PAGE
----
Just as the Clark Fork River carves through downtown Missoula, the Neckar River winds its way through Neckargemünd, Germany, almost 5,000 miles away.
Topography is one of the many similarities the sister cities share, despite their geographic separation.
Udo Fluck, director of Arts Missoula GLOBAL, wants to raise awareness of those similarities and the benefits they can bring to the residents of each locale.
“When you look closely, there’s a lot of connections,” Fluck said.
Missoula and Neckargemünd have shared a sister-city relationship since 1993. The German city of 14,000 people was first mentioned in official documents in 988 A.D.
Fluck visited Neckargemünd in June to attend an international performance by the University of Montana Chamber Chorale. The concert, held in a historic church, was a “divine experience” for the German-born Fluck.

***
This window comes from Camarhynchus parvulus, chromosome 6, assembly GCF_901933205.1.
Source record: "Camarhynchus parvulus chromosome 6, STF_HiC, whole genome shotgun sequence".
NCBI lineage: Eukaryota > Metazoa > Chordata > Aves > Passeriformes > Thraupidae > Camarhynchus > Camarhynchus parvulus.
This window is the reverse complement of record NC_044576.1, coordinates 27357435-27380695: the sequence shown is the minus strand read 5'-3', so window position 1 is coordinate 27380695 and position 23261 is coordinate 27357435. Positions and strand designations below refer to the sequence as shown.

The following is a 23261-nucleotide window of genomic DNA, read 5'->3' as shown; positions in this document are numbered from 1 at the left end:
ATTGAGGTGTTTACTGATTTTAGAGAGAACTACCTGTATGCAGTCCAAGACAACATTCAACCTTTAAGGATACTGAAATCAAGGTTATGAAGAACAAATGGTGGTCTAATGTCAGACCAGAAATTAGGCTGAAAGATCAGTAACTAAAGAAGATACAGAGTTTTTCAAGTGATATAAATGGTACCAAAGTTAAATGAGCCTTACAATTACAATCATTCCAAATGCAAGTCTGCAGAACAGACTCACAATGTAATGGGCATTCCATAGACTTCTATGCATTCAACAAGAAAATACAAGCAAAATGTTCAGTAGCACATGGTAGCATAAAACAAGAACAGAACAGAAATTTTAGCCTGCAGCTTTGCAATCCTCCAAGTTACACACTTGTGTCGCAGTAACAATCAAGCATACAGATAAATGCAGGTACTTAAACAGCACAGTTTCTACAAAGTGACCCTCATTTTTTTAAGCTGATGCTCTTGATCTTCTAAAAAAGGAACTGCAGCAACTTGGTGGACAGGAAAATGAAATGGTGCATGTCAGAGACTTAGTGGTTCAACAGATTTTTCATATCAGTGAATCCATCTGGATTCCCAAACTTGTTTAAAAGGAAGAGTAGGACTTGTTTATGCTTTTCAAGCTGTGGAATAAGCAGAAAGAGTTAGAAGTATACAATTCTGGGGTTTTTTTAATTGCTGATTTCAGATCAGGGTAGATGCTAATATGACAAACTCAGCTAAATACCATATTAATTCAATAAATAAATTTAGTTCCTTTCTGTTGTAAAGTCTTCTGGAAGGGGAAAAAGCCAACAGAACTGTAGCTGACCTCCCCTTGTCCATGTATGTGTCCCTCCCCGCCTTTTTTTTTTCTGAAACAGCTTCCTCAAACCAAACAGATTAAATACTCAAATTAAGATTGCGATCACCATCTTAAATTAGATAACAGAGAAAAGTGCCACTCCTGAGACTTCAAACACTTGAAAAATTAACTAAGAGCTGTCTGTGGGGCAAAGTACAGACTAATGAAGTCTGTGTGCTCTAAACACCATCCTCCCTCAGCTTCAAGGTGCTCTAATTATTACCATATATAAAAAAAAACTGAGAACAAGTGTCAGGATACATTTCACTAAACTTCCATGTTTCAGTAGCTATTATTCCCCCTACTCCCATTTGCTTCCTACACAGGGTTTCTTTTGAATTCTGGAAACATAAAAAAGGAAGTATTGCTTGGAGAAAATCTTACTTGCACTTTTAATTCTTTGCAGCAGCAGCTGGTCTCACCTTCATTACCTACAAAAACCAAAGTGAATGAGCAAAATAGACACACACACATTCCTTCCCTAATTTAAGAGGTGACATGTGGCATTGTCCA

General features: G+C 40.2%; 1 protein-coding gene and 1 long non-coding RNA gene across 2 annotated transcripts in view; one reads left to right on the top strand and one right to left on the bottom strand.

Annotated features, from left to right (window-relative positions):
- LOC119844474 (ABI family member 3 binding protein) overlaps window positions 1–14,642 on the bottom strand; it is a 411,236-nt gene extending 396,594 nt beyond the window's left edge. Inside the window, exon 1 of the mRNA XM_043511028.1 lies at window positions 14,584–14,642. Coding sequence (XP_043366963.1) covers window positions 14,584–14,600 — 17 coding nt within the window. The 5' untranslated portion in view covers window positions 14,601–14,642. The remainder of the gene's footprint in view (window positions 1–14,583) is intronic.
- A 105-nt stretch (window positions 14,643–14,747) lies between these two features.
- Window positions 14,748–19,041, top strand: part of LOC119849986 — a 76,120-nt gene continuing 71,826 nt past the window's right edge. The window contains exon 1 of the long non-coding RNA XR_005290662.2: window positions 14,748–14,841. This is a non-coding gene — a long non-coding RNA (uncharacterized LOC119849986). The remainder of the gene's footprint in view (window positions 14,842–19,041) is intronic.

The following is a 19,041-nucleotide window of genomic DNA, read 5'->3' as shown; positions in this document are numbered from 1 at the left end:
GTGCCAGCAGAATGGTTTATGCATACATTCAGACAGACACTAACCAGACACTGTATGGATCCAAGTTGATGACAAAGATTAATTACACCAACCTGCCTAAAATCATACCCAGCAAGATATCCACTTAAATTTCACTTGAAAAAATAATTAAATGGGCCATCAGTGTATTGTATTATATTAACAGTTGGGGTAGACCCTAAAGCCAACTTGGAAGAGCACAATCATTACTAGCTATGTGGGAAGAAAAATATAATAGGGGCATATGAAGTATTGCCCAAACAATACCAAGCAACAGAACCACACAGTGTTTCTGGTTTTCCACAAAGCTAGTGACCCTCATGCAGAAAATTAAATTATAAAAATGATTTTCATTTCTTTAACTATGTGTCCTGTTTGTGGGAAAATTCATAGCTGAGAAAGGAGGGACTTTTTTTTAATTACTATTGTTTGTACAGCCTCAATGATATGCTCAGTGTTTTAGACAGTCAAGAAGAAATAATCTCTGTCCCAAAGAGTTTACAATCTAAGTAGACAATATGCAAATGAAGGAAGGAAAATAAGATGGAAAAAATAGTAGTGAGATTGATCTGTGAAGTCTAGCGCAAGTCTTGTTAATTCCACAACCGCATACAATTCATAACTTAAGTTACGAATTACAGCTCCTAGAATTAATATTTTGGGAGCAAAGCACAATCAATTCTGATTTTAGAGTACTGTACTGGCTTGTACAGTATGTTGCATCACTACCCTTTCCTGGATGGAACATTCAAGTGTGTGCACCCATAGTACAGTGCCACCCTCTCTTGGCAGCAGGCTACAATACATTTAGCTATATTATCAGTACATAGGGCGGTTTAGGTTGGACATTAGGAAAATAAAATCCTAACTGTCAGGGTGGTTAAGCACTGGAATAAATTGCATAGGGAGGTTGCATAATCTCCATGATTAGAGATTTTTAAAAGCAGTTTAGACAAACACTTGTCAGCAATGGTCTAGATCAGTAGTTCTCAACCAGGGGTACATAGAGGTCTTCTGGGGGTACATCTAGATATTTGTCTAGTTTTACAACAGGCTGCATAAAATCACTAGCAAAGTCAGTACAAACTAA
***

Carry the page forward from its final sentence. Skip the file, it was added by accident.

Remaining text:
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The architecture of the old church was replicated throughout the tiny, narrow streets of Neckargemünd, a medieval German city consisting of ancient wooden structures.
“It’s a beautiful city,” said Fluck.
Missoula is also celebrating its 40th anniversary as a sister city of Palmerston North, New Zealand, this year.
Fluck has seen numerous benefits from that sister-city relationship